While Matis is speaking specifically about the Episcopal Church, a similar situation is playing out in the ELCA. While the ELCA faces a clergy shortage, we also have many young and minority pastors who can’t find full-time calls. In seminary, we were told about a coming golden age for those seeking calls as Baby Boomers moved into retirement.  But congregational decline has kept pace with “Boomsday,” leaving a slew of open but part-time pulpits.

I write this as someone serving a parish part-time. I love my vocation, I love my parishioners, and I enjoy the flexibility to have multiple days off a week to run and maintain this site. But the challenges are numerous; just to name three:

  1. Ministry is unpredictable, making it difficult to work a second job when my schedule can change at the drop of a hat.
  2. Working in a parish that can’t afford a full-time pastor means working in a parish striving for renewal. That’s not something easily achieved on a schedule of twenty-hours a week.
  3. I graduated with a debt that exceeds my annual salary, and I was fortunate enough to have amazing scholarships and a spouse who is both debt-free and has a good job. I’m one of the lucky ones, and it’s still a struggle.

In the Church, a thirty-five year old presbyter is deemed “young” clergy and might very well be serving as an associate pastor, in a part-time call, or in multiple congregations. “Aren’t you too young to be a pastor/priest/preacher?” is the constant refrain. In the secular world, a thirty-five year old with a graduate degree would be moving up into management.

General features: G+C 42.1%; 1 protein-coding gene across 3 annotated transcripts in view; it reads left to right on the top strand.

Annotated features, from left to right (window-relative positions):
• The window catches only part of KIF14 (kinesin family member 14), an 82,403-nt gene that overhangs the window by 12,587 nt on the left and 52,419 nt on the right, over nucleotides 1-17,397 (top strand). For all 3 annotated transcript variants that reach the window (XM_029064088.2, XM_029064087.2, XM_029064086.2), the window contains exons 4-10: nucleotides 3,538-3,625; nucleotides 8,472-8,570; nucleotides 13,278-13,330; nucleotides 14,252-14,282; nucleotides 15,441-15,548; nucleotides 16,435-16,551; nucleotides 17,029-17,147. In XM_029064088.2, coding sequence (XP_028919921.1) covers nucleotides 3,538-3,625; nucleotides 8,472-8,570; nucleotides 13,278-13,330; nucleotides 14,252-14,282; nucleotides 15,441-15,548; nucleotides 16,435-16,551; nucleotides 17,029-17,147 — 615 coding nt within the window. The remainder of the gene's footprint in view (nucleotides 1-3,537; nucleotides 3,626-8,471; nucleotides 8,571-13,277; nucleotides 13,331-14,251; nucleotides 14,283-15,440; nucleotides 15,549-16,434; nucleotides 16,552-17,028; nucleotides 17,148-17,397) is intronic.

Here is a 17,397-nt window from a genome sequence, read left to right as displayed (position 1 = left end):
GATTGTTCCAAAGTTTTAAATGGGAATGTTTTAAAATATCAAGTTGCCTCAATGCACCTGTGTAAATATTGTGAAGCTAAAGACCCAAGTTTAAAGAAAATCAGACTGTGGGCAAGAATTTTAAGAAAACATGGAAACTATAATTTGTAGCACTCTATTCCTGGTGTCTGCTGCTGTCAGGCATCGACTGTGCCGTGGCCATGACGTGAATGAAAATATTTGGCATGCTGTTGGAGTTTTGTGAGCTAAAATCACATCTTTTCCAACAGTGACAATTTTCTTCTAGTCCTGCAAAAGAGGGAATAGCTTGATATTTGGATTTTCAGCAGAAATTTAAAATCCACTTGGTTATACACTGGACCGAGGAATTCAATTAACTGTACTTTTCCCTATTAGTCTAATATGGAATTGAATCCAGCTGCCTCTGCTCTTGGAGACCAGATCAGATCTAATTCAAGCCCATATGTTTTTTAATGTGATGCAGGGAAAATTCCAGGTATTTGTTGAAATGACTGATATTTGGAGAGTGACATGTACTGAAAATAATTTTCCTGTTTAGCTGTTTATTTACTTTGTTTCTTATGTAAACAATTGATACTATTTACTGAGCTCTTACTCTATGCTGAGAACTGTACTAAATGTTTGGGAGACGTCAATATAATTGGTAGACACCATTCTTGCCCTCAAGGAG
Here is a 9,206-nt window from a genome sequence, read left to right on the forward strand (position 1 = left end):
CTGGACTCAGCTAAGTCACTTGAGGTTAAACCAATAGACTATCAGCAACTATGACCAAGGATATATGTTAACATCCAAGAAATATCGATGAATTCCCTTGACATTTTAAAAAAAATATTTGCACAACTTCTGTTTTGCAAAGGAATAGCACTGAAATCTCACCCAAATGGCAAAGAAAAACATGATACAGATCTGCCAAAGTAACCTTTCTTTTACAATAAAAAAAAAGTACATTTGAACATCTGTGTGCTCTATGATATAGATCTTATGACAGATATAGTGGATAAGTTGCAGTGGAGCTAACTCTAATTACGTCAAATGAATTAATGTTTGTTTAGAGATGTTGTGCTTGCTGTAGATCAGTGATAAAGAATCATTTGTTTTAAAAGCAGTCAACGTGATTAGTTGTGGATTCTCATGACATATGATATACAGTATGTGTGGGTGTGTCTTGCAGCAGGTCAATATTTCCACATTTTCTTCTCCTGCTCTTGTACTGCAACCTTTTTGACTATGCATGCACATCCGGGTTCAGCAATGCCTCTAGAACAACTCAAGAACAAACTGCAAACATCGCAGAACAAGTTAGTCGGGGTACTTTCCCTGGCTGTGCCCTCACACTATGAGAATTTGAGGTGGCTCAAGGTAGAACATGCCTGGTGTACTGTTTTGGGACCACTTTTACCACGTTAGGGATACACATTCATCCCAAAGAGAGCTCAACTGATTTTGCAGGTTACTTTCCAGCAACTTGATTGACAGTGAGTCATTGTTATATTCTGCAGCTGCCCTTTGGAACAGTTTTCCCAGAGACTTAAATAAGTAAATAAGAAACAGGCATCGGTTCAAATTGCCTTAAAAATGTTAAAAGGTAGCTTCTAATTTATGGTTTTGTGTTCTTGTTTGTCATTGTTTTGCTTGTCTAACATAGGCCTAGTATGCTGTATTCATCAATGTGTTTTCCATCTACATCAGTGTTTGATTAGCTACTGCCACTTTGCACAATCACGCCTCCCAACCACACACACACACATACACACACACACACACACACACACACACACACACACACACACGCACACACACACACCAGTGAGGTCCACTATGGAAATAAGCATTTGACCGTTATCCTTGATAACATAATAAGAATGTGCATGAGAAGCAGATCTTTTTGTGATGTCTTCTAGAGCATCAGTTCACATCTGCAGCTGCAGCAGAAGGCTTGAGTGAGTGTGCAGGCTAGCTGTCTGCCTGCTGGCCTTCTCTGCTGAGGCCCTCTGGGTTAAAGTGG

Matis concludes with a warning:

That is both the lesson and the warning the Episcopal Church needs to heed: When Millennials don’t need either the political visibility or social advantages of the Episcopal Church and they (or their children) are treated like nuisances, they will just leave. When Millennial clergy bear the brunt of a demanding vocation and receive no investment from their church in them, their families, or their future, they will just leave.

I remain more optimistic. Living into this challenge and knowing many young pastors in similar situations, most of us have no intention of leaving. None of us took up this vocation because we thought it would be easy or because the world would greet us with open arms. We’re here because we’re called by God to this holy work.

But my optimism is not naïve. Soon, and very soon, the Church will have to engage in a very serious and difficult conversation about how we form young clergy and make room for their voices and gifts.

Post Script: Covenant also went back into the archives to re-publish this helpful article by the Rev. Robert Ehrgott on an earlier clergy shortage and the restoration of the permanent diaconate. It’s a fascinating read for those of us interested in such things but also a timely reminder that our present struggles are nothing new. On the heels of the ELCA’s decision to form a united roster for “Ministers of Word and Service” and as we consider, at long last, joining in the apostolic tradition of ordaining our deacons, Fr. Ehrgott’s piece provides a helpful history of the topic within the Episcopal Church but also the Church Catholic.